Persistence of adult learners in distance education.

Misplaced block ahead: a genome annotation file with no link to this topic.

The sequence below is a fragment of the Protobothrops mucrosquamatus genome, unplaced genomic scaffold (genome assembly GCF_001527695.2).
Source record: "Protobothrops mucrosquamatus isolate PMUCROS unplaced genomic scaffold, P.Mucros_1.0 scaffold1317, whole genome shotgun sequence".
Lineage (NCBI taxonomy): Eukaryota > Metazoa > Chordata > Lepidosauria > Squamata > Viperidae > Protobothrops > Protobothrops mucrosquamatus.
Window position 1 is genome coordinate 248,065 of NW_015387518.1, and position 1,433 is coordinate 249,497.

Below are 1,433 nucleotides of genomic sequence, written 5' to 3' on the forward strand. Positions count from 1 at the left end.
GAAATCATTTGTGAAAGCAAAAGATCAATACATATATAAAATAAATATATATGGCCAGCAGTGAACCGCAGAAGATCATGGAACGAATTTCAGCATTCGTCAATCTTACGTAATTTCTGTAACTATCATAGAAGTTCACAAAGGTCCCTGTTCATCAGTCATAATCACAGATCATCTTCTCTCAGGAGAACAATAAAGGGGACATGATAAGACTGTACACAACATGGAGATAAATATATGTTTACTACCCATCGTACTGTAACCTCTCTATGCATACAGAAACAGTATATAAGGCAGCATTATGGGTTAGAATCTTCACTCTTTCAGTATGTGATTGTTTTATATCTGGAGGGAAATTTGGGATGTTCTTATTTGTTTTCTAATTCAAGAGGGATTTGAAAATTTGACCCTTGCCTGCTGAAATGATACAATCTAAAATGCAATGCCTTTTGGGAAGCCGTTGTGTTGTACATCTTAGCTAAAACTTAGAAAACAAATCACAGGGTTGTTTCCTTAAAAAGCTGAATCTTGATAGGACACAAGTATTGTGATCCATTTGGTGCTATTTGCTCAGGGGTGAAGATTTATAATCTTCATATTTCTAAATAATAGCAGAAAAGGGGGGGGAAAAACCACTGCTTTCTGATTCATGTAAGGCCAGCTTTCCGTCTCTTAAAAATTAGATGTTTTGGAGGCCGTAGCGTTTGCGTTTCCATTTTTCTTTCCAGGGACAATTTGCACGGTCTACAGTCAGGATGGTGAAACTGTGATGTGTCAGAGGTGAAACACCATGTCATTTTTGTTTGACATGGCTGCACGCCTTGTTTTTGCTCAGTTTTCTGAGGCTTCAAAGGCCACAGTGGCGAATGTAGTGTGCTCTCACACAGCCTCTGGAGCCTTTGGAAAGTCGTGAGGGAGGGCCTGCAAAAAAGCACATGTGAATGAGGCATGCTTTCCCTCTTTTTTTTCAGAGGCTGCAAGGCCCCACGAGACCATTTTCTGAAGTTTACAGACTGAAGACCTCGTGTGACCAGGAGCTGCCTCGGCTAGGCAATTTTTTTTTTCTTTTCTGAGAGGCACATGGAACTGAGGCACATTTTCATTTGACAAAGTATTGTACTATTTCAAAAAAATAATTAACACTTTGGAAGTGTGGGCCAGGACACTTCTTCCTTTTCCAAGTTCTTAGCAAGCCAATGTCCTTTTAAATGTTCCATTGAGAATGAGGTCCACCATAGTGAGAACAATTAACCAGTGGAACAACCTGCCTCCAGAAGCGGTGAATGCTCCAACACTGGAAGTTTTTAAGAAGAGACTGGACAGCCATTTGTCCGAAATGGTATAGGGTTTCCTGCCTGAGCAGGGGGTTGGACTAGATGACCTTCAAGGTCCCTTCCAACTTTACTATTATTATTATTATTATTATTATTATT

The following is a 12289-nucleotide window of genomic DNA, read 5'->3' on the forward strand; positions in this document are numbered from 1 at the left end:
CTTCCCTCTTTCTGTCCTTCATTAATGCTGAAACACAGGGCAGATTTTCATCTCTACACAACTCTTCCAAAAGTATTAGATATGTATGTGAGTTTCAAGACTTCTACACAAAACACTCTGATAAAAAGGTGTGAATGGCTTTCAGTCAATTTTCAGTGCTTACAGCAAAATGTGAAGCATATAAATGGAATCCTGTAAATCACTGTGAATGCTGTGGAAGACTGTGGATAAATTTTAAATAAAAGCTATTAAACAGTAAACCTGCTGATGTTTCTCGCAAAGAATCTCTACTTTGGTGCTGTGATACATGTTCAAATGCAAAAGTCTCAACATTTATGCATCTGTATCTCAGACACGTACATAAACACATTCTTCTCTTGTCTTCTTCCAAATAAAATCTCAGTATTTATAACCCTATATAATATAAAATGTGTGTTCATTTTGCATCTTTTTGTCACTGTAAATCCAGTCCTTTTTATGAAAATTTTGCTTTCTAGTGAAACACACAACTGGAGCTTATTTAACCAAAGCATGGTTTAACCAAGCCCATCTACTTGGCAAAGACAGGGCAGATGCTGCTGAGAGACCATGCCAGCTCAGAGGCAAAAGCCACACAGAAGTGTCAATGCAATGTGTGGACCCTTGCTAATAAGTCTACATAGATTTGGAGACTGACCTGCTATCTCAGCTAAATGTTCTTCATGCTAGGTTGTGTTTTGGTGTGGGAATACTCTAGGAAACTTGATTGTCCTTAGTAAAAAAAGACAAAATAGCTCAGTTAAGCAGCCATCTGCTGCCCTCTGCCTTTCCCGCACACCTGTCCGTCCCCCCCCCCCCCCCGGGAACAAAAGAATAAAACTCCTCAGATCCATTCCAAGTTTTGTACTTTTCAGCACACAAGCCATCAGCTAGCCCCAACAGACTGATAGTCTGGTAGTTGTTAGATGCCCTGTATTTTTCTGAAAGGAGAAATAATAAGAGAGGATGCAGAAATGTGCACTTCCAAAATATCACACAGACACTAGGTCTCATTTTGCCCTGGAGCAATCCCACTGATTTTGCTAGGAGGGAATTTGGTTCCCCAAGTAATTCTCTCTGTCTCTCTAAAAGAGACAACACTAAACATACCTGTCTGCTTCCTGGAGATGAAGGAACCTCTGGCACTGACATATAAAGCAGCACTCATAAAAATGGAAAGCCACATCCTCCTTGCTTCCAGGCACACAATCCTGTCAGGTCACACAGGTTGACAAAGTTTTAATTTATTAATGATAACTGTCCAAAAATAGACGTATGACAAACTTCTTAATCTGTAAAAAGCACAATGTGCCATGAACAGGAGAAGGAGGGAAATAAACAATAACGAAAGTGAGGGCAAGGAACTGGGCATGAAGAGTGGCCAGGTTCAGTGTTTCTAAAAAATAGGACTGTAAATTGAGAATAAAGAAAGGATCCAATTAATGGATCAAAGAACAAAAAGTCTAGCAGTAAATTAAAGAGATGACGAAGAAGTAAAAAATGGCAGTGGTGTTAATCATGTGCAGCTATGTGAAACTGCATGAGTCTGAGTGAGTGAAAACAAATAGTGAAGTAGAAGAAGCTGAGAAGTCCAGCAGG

The purpose of this thesis was to examine the relationship between persistence in distance education and resilience, life events, and external commitments. Previous studies in persistence in distance education have largely examined withdrawal and identified family, job and life circumstances as major reasons why students dropout or fail to complete courses. Recent literature has described resilience as a quality that characterizes individuals who, though exposed to significant stress and adversity in their lives, do not succumb to the educational and life failures predicted for them. Although resilience has not, to date, been extensively examined in distance education, it was believed to be a major factor affecting persistence and dropout behavior in distance education. The sample consisted of 121 randomly selected undergraduate students, between the age of 30 to 45, who were registered in their first undergraduate course at Athabasca University and who returned the previously mailed questionnaire packets. Data relating to gender and course completion was obtained from student records. Scores from the Resiliency Attitudes Scale (RAS), the Life Events Inventory (LEI), and one questionnaire relating to external commitments completed the data set. Analyses of variance and discriminate analysis revealed that four of the resiliency skills (relationships, general resilience, initiative, insight), and five of the resiliency sub-skills (attaching, persistence, valuing, recruiting, generating) were significantly correlated with persistence. No significant correlation was found for life events, gender, or previous experience with distance courses. Of the six external commitments included in the discriminate analysis, only work commitments was significantly correlated with persistence (p = 0.0247). This study correctly classified 66% of the students as persisters or non-persisters in their Athabasca University distance course.